CINCINNATI – Major League Baseball allowed hometown hero Pete Rose to be present for the 86th All-Star Game, after he was named one of the four best Reds players of all time.
And, of course, he was announced last behind Johnny Bench, Barry Larkin and Joe Morgan. Poor Morgan. He’s using a cane these days to help with walking, and he was only halfway to his spot in front of the mound when fans began screaming for Rose.
Rose took it all in from the top step of the dugout before walking out to a thunderous ovation.
His next appearance on a major league field is not known.
He was banned from baseball in 1989 for gambling on games, which he wouldn’t admit for years. A recent report was even more troubling, suggesting he bet on Reds games while with the club. Rose still wants a chance to state his case with new Commissioner Rob Manfred. Manfred said Tuesday that the case is being reviewed and Rose can have that meeting when the time is right.
“I remain committed to the idea that Mr. Rose deserves the opportunity to tell me, in whatever format he feels most comfortable in, whatever he wants me to know about the issues,” Manfred said.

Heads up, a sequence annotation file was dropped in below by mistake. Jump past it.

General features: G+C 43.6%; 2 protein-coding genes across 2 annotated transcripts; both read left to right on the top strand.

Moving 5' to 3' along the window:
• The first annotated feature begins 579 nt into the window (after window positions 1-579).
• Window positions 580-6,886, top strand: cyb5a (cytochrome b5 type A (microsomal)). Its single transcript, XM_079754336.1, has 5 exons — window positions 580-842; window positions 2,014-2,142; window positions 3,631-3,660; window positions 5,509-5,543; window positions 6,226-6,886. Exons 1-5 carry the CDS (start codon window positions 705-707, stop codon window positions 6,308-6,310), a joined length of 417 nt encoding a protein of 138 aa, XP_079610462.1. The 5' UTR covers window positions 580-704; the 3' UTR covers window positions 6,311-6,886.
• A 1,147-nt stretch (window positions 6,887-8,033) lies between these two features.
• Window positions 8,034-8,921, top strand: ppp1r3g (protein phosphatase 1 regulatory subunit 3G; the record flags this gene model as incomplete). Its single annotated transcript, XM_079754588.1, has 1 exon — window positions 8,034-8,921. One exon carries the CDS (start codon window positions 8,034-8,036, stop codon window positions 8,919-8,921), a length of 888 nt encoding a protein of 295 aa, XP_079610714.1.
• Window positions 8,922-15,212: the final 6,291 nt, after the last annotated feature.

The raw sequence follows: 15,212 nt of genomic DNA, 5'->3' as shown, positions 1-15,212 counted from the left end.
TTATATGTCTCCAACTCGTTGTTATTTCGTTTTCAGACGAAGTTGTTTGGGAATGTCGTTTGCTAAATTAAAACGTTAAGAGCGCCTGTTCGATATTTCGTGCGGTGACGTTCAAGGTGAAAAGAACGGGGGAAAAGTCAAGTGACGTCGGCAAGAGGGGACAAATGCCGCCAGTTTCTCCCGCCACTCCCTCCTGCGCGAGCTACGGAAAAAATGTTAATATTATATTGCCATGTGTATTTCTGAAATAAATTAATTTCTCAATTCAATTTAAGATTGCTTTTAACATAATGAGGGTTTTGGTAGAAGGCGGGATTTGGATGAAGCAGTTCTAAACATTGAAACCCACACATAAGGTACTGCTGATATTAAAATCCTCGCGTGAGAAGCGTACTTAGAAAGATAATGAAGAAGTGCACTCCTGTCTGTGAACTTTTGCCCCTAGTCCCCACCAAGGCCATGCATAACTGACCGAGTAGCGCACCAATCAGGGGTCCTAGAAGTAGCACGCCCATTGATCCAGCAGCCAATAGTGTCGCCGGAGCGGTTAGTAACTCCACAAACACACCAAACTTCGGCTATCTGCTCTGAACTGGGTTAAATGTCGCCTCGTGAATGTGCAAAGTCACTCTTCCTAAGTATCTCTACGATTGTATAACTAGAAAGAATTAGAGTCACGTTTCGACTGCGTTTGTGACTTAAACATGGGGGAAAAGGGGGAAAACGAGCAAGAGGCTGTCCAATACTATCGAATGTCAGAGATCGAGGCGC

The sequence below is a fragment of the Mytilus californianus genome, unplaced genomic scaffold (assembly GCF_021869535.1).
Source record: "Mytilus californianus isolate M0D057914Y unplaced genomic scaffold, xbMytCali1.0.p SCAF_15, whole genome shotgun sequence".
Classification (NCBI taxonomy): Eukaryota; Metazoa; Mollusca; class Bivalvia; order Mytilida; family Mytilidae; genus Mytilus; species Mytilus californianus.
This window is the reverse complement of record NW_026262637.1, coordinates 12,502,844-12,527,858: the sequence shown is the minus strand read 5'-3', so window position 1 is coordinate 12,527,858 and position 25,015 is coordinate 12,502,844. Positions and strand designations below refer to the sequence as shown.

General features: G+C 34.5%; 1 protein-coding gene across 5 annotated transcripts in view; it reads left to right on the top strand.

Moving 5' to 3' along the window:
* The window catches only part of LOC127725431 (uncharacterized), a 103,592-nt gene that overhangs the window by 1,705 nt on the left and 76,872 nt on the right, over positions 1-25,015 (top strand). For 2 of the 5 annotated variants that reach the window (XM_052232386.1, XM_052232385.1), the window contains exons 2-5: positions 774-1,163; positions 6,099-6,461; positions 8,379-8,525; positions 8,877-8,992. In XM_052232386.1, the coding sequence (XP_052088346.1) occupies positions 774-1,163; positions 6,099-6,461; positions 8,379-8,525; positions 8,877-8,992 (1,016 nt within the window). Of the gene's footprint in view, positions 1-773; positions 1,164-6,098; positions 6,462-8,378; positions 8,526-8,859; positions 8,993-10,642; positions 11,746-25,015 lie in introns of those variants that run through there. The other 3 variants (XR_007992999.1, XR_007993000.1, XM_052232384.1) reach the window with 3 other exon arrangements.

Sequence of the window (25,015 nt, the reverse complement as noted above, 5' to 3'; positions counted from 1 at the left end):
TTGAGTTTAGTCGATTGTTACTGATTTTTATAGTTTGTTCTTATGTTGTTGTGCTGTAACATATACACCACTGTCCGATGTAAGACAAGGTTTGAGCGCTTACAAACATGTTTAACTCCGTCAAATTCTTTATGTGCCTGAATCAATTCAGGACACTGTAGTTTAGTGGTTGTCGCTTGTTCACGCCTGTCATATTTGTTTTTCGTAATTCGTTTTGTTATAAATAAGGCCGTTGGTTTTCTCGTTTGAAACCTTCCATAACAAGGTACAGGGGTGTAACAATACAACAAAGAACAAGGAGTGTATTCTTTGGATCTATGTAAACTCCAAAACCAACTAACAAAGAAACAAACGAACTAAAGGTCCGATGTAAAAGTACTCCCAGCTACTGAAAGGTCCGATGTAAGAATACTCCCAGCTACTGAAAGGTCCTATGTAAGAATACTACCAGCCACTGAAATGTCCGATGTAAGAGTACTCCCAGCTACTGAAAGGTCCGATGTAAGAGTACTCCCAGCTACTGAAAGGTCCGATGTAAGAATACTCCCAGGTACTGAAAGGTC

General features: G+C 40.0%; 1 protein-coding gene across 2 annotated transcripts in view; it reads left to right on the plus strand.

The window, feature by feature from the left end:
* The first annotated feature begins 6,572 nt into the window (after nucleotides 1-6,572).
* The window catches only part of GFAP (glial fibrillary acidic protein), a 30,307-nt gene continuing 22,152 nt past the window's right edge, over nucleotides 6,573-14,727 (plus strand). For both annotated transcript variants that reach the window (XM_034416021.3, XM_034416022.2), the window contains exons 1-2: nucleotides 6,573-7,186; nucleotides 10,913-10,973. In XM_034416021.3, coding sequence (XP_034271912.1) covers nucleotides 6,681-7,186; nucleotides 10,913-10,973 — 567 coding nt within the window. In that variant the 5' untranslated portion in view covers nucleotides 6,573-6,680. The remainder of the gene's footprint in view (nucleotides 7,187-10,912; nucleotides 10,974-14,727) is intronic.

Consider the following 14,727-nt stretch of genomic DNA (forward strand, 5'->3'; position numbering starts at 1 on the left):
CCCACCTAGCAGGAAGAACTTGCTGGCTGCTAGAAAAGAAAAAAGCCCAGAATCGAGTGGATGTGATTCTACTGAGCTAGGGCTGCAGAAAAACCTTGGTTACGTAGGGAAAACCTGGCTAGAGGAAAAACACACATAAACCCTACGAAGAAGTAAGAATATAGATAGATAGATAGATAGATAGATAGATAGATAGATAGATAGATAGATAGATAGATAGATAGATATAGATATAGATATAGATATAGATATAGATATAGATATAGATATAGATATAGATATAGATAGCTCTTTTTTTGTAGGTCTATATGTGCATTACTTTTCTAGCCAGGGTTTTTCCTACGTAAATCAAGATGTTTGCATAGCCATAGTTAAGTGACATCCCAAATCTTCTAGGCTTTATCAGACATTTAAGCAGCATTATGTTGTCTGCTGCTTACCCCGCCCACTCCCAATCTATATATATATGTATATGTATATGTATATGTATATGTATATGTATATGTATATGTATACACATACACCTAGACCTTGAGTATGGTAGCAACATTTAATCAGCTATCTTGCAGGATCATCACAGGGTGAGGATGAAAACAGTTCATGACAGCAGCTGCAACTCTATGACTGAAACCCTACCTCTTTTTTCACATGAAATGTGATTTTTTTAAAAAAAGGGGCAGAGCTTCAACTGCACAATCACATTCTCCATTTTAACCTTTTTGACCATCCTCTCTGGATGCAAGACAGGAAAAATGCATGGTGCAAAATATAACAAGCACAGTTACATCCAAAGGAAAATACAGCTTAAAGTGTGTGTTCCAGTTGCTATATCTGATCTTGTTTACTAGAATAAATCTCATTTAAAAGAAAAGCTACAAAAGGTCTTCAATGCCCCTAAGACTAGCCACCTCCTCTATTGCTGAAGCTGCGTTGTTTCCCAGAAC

Manfred said he will need time to review Rose’s voluminous case before meeting with him. Nothing has been scheduled for the near future.
MLB and DraftKings
In contrast to MLB’s stance on Rose’s gambling is its relatively new partnership with DraftKings, a website in which visitors can wager money on fantasy sports.
“We’ve made it absolutely clear to our players and our front office personnel that we don’t believe that DraftKings, or any other daily fantasy [site], is an appropriate activity for them,” Manfred said. “We see a very clear distinction between people who can affect the outcome of the game and fans who want to engage in daily fantasy.”
MLB is pursuing this venture while some question the arrangement.
“We are watching very closely,” said Tony Clark, president of the players union. “As you might expect, considering where we’ve been and where we’re at, we’re walking a very delicate line.”
Look up to Price
There are 20 players 25 years old and younger at this year’s All-Star Game. That means there are a lot of young players looking to learn from the veterans.
Oakland righthander Sonny Gray is one of them. Gray, 25, was looking for a certain ace lefthander during All-Star week to tap into his mind.
“That’s easy for me,” said Gray, who will start against the Twins on Friday at Overstock.com Coliseum in the first game following the All-Star break. “I cling to David Price.”
Gray might get some pointers on how to beat the Twins after Price shut them down in a 4-2 victory Thursday at Target Field.